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The Effects of Foreign-Born Peers in US High Schools and Middle Schools

Author

Listed:
  • Jason Fletcher
  • Jinho Kim
  • Jenna Nobles
  • Stephen Ross
  • Irina Shaorshadze

Abstract

The multi-decade growth and spatial dispersion of immigrant families in the United States has shifted the composition of US schools, reshaping the group of peers with whom students age through adolescence. US-born students are more likely to have foreign-born peers and foreign-born students are more likely to be educated outside of enclaves. This study examines the short-term and long-term impact of being educated with immigrant peers, for both US-born and foreign-born students. We leverage a quasi-experimental research design that uses across-grade, within-school variation in cohort composition for students in the Add Health study. We describe effects on a broad set of education, social, and health outcomes. For US-born students, we find little evidence that having immigrant peers affects a wide array of outcomes, either in adolescence or in adulthood. For foreign-born students, attending school with other immigrant students is protective against risky health behaviors and social isolation, relative to native born students. However, foreign-born students’ language skills measured with Picture-Vocabulary Test scores are negatively affected by attending school with a larger share of other immigrant students. The negative effect on vocabulary scores persists through young adulthood but does not translate into reductions in most longer-run socioeconomic outcomes, including earnings or the economic status of their residential neighborhoods.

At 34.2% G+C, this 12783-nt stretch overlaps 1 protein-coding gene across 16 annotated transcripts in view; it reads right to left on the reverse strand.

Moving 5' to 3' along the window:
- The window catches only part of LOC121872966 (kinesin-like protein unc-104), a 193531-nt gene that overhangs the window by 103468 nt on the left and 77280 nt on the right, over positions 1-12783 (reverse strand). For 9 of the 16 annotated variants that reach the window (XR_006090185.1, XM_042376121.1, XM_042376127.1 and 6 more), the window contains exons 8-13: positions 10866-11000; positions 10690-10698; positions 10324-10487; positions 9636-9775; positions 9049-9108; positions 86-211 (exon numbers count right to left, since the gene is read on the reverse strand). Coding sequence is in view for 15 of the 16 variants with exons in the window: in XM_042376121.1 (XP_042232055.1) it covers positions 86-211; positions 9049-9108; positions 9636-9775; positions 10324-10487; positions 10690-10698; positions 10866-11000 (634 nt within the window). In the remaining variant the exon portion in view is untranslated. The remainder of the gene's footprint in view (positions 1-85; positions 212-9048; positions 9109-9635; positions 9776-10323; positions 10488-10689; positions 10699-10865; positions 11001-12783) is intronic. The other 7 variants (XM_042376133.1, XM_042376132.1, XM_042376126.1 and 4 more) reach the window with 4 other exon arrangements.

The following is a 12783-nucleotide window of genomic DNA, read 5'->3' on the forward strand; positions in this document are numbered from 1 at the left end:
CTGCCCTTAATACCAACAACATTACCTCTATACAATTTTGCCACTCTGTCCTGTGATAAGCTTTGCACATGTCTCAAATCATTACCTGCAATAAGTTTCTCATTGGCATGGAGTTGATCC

Suggested Citation

  • Jason Fletcher & Jinho Kim & Jenna Nobles & Stephen Ross & Irina Shaorshadze, 2019. "The Effects of Foreign-Born Peers in US High Schools and Middle Schools," NBER Working Papers 26491, National Bureau of Economic Research, Inc.
  • Handle: RePEc:nbr:nberwo:26491
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    More about this item

    JEL classification:

    • I1 - Health, Education, and Welfare - - Health
    • I12 - Health, Education, and Welfare - - Health - - - Health Behavior
    • I14 - Health, Education, and Welfare - - Health - - - Health and Inequality
    • I24 - Health, Education, and Welfare - - Education - - - Education and Inequality
    • J1 - Labor and Demographic Economics - - Demographic Economics
    • J15 - Labor and Demographic Economics - - Demographic Economics - - - Economics of Minorities, Races, Indigenous Peoples, and Immigrants; Non-labor Discrimination
    • J24 - Labor and Demographic Economics - - Demand and Supply of Labor - - - Human Capital; Skills; Occupational Choice; Labor Productivity

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